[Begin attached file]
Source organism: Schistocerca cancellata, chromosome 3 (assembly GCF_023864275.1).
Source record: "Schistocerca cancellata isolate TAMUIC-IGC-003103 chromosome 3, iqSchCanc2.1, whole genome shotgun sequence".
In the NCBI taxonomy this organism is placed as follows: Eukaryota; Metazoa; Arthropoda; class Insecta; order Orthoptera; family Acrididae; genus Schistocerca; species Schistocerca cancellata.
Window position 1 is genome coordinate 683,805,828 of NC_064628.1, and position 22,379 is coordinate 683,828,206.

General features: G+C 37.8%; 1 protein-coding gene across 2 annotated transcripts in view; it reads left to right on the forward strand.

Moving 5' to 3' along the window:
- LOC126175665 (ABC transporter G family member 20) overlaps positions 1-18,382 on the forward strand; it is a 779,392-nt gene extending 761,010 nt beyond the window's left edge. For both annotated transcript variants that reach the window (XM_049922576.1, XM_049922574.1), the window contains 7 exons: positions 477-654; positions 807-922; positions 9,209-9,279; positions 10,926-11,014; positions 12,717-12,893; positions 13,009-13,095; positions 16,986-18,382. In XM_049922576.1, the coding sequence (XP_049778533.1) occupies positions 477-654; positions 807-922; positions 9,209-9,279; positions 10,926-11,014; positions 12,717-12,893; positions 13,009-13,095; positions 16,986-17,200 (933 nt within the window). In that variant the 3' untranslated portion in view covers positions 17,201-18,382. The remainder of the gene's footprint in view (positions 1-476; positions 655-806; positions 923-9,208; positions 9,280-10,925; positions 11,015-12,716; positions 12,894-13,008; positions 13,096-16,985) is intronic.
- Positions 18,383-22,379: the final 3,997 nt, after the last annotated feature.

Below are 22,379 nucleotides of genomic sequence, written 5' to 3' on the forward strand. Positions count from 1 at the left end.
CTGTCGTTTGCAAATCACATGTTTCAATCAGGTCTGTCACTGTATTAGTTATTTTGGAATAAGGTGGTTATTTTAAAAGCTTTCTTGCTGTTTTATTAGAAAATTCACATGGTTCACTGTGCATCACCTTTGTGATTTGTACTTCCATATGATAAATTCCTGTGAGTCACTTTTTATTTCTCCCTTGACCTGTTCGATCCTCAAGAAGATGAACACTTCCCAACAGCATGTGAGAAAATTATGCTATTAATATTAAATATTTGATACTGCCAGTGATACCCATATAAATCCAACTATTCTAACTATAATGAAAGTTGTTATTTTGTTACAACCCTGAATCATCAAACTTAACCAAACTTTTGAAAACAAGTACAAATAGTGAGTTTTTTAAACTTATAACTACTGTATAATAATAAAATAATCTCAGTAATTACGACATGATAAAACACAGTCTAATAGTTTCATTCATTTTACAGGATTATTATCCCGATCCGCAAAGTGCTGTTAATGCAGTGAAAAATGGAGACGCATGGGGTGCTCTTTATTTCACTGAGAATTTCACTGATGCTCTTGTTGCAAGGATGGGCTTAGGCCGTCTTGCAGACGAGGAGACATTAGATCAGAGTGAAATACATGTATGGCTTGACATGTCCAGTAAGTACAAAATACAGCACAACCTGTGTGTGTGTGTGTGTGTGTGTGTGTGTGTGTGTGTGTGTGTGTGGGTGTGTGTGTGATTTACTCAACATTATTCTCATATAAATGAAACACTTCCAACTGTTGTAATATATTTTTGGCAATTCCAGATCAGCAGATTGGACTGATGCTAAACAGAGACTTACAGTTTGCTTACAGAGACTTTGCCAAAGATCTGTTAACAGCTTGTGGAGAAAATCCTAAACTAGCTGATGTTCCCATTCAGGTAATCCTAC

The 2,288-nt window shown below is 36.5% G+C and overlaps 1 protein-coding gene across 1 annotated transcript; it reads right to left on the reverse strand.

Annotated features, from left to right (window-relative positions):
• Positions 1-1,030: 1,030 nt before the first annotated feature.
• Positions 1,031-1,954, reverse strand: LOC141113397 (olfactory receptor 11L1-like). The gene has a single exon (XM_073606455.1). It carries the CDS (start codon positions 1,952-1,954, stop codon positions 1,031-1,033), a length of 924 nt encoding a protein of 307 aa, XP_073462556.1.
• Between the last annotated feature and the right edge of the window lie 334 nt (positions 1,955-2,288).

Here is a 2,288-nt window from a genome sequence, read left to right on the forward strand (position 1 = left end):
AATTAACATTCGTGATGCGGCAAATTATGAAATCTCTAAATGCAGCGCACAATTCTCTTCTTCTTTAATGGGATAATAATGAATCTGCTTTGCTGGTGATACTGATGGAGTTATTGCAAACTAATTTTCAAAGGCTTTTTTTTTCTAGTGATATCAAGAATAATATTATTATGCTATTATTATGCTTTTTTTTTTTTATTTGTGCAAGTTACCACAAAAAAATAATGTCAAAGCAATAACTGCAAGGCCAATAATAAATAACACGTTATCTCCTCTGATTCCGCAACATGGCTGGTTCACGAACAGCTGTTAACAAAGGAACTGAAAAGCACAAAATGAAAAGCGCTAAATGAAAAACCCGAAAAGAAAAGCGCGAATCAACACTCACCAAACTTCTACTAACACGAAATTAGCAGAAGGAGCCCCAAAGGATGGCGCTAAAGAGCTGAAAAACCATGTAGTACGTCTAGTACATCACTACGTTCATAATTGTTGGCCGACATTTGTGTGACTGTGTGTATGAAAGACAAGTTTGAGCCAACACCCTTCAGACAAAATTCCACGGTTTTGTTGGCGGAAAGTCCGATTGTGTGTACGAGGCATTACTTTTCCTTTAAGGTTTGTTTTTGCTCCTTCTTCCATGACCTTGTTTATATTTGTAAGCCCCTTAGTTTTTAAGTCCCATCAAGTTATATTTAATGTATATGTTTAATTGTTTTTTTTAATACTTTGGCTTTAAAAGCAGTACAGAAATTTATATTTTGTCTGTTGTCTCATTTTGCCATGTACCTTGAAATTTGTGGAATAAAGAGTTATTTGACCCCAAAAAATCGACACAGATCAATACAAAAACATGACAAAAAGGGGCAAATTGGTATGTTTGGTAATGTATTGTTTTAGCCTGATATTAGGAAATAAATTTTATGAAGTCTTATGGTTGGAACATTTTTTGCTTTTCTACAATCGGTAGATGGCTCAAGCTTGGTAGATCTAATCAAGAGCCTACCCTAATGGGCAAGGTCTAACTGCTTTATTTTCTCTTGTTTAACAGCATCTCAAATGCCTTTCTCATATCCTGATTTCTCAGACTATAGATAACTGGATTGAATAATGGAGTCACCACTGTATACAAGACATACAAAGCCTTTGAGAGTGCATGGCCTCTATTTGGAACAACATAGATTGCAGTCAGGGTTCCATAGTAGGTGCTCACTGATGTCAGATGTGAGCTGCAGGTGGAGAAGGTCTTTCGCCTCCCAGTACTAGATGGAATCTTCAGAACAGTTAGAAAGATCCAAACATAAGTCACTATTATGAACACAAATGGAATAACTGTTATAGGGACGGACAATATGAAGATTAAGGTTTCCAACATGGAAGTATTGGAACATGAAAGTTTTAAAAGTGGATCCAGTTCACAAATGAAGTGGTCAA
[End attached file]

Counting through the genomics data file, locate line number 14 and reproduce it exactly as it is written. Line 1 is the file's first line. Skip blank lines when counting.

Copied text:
• Positions 1,031-1,954, reverse strand: LOC141113397 (olfactory receptor 11L1-like). The gene has a single exon (XM_073606455.1). It carries the CDS (start codon positions 1,952-1,954, stop codon positions 1,031-1,033), a length of 924 nt encoding a protein of 307 aa, XP_073462556.1.